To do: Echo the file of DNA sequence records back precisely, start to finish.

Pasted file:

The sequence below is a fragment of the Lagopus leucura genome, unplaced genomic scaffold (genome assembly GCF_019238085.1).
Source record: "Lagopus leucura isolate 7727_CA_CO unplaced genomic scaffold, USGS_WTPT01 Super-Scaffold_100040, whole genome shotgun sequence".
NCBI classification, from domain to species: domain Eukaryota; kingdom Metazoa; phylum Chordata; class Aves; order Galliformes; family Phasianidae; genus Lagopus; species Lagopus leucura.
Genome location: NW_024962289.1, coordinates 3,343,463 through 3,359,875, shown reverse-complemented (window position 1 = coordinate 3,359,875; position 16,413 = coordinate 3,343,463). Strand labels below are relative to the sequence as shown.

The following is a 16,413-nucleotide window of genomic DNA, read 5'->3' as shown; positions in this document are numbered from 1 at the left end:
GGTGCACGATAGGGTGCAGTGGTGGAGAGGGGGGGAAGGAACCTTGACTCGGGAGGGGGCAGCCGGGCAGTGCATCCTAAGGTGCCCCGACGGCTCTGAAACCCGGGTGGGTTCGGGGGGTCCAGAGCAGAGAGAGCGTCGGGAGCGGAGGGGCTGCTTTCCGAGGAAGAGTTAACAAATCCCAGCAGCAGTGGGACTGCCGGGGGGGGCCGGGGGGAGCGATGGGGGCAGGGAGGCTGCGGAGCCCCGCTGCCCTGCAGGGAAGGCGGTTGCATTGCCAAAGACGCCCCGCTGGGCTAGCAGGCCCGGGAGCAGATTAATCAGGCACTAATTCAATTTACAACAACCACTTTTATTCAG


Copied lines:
The sequence below is a fragment of the Lagopus leucura genome, unplaced genomic scaffold (genome assembly GCF_019238085.1).
Source record: "Lagopus leucura isolate 7727_CA_CO unplaced genomic scaffold, USGS_WTPT01 Super-Scaffold_100040, whole genome shotgun sequence".
NCBI classification, from domain to species: domain Eukaryota; kingdom Metazoa; phylum Chordata; class Aves; order Galliformes; family Phasianidae; genus Lagopus; species Lagopus leucura.
Genome location: NW_024962289.1, coordinates 3,343,463 through 3,359,875, shown reverse-complemented (window position 1 = coordinate 3,359,875; position 16,413 = coordinate 3,343,463). Strand labels below are relative to the sequence as shown.

The following is a 16,413-nucleotide window of genomic DNA, read 5'->3' as shown; positions in this document are numbered from 1 at the left end:
GGTGCACGATAGGGTGCAGTGGTGGAGAGGGGGGGAAGGAACCTTGACTCGGGAGGGGGCAGCCGGGCAGTGCATCCTAAGGTGCCCCGACGGCTCTGAAACCCGGGTGGGTTCGGGGGGTCCAGAGCAGAGAGAGCGTCGGGAGCGGAGGGGCTGCTTTCCGAGGAAGAGTTAACAAATCCCAGCAGCAGTGGGACTGCCGGGGGGGGCCGGGGGGAGCGATGGGGGCAGGGAGGCTGCGGAGCCCCGCTGCCCTGCAGGGAAGGCGGTTGCATTGCCAAAGACGCCCCGCTGGGCTAGCAGGCCCGGGAGCAGATTAATCAGGCACTAATTCAATTTACAACAACCACTTTTATTCAG